Ausbil charts ESG activities and portfolio engagement

Decarbonisation, modern slavery, Indigenous rights and the impact of operational health and safety were key ESG issues in 2021 for Ausbil Investment Management.

Ausbil released its 2021 ESG report, delving into material ESG issues that impacted the portfolio. The expanding ESG research team works in coordination with portfolio teams to integrate these opsevations.

"Ultimately, you want to be one step ahead always, so we do proprietary ESG research on 226 companies in the Australian space, and this ties back to the investment philosophy," said Ausbil head of ESG research Mans Carlsson. "We have a preference for companies with sustainable earnings and quality management. That will become more and more important the more the world takes ESG into account.

"You could make the case that some of these ESG drivers don't have an impact on current earnings, but they may have an impact on the long-term sustainability of earnings, and I think they can be used as a proxy for management quality."

Ausbil performed climate scenario analysis against ASX200 companies for the third year, to assess companies against risk of physical impacts, disruption in supply chains and other indicators of resilience to make a holistic assessment that weigh risks, returns and other trade-offs.

"That's where I believe ESG is heading towards - evaluating the trade-offs," he said. "You could have a case where a company is sourcing solar panels because they want to green their operations by focusing more on renewable energy on the one hand, on the other hand, those solar panels may come from a region in China that uses forced labour.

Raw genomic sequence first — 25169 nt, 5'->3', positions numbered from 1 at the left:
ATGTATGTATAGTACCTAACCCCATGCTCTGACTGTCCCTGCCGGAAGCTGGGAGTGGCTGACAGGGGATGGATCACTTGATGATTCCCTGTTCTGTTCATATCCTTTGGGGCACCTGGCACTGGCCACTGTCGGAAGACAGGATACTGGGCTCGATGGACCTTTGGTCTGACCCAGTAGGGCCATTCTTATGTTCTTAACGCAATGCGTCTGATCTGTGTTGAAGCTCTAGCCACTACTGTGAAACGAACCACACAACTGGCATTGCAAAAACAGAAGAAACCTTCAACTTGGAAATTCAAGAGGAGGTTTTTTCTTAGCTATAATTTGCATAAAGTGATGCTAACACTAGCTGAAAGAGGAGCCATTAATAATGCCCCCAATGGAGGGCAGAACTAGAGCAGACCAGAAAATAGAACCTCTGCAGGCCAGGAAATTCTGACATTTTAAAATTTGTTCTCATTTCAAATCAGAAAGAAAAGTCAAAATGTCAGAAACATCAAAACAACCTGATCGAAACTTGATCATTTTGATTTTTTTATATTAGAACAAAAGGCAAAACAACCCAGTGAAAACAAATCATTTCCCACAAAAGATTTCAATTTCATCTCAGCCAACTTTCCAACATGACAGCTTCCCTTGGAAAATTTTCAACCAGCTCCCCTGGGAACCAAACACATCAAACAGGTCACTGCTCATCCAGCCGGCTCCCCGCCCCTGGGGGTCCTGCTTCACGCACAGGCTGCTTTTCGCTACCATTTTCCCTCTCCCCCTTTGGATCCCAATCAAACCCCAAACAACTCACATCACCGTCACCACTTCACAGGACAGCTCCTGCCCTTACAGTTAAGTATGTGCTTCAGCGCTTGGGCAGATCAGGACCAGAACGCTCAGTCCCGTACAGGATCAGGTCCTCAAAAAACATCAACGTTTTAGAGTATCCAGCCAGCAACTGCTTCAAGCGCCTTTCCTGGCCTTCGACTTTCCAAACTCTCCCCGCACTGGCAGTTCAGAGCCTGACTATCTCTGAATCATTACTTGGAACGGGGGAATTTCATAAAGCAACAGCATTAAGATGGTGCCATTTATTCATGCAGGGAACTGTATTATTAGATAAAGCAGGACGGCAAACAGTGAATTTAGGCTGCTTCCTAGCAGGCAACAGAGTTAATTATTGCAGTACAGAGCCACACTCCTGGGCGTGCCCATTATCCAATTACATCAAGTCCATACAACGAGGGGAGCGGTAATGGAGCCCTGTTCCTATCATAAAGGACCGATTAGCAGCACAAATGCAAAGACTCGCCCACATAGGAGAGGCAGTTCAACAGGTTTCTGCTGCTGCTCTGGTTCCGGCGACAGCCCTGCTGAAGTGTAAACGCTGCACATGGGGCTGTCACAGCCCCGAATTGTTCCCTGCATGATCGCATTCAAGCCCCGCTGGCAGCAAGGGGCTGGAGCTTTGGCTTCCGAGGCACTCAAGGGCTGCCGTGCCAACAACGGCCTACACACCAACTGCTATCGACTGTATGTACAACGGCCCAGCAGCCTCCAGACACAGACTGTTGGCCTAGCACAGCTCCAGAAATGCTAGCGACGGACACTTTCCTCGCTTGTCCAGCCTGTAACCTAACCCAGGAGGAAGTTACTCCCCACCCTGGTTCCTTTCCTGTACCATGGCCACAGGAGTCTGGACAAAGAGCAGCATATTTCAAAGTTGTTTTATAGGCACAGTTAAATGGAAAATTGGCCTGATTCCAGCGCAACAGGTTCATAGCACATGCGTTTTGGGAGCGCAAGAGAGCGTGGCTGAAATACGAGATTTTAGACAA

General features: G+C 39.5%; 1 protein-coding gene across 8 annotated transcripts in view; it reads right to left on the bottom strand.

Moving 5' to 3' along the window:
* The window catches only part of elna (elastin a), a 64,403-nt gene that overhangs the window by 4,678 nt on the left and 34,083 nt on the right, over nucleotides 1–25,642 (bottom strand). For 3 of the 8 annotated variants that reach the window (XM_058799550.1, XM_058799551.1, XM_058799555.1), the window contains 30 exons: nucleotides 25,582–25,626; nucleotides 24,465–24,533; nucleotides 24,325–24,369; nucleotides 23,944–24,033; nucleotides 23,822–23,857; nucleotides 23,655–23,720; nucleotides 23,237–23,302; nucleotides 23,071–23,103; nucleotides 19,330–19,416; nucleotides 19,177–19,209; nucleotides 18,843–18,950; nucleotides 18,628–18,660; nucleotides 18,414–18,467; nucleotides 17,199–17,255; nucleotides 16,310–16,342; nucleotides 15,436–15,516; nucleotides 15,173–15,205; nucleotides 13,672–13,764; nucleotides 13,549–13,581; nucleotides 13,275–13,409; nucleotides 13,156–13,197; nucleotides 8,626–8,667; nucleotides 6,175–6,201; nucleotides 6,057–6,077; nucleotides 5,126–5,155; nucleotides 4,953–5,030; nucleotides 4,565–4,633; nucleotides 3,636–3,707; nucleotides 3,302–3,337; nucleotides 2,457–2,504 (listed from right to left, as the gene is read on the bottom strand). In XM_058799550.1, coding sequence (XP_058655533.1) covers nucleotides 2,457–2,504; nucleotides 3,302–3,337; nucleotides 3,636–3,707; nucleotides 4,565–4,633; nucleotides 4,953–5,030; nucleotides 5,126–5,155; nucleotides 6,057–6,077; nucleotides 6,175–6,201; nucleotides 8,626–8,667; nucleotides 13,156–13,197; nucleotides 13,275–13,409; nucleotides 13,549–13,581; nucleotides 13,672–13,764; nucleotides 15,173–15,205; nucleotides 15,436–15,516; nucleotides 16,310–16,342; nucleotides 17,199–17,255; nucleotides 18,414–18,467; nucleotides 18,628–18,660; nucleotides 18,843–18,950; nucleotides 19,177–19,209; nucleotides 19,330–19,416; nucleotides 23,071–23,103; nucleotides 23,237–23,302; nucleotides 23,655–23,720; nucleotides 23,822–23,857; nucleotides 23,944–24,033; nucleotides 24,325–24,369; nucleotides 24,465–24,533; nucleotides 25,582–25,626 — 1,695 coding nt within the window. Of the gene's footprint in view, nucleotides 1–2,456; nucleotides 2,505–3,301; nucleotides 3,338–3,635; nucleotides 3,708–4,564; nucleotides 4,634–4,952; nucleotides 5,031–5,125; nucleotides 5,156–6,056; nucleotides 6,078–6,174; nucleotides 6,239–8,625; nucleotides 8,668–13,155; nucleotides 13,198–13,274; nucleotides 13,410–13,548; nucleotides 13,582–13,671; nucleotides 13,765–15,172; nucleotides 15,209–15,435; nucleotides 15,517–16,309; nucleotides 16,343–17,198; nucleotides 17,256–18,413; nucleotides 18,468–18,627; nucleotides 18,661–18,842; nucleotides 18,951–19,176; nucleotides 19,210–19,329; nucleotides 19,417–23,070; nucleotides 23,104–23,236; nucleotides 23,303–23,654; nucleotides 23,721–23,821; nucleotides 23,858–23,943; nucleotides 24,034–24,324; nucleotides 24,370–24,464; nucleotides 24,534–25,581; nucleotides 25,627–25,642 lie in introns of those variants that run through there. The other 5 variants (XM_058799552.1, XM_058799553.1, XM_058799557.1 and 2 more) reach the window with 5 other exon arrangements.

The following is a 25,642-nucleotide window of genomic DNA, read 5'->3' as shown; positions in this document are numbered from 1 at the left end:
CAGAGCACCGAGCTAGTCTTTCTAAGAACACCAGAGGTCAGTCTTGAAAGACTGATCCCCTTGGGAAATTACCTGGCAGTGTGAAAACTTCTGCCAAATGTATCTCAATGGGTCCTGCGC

"ESG needs to become more holistic in those considerations."

Another issue highlighted in Ausbil's reporting is the occupational health and safety performance as a lead indicator of operational performance. Ausbil tracks performance on lead and lag indicators in relation to occupational health and safety and engages frequently with management on these

issues on the grounds that poor performance can lead to operational issues in the future.

Occupational health and safety performance is useful because it has quantifiable metrics including lost time injury frequency rate (LTIFR) and total recordable injury frequency rate (TRIFR).

"These are lag indicators describing past performance and it is also important to look at forward looking indicators, like the number of issues reported to management," Carlsson noted.

In general, occupational health and safety has materially improved in the past decade in Australian companies as safety culture and risk management has changed, which means that marginal changes to metrics like LTIFR and TRIFR can be indicative even if they are not large in absolute terms.

"The cultural aspect is very important," Carlsson said. "It's not just about numbers, it's about instilling a culture of zero harm and zero accidents and companies that focus on that are clearly ... focused on behavioural changes over time.

If a company has a slight uptick, that needs to be seen in context -if they go from a LTIFR from 10 a decade ago to a 1 last year, and then it rises from a 1 to a 1.2, it's a big swing in percentage, but a very small number in actual injuries.

"We want to know exactly what's happened and what the company has learned from that."

Focusing on these topics and others, such as modern slavery, means that in company engagements, conversations are based on practical considerations and best practice. Ausbil's engagements with companies are conducted with portfolio managers, stock analysts and a member of the ESG research team for a joined integrated approach, Carlsson said.

"I've always focused on being really practical in engagements, to encourage companies to adopt what we think is best practices," he said. "We like to point to business cases, examples of other companies in what we think is an example of best practice.

"That comes back to a general trend I've seen in the last few years in the ESG industry in Australia - more and more investors are becoming practical about engagements in working groups more generally."

Read more: occupational health and safetymodern slaveryAusbil Investment ManagementdecarbonisationMans Carlssonhuman rights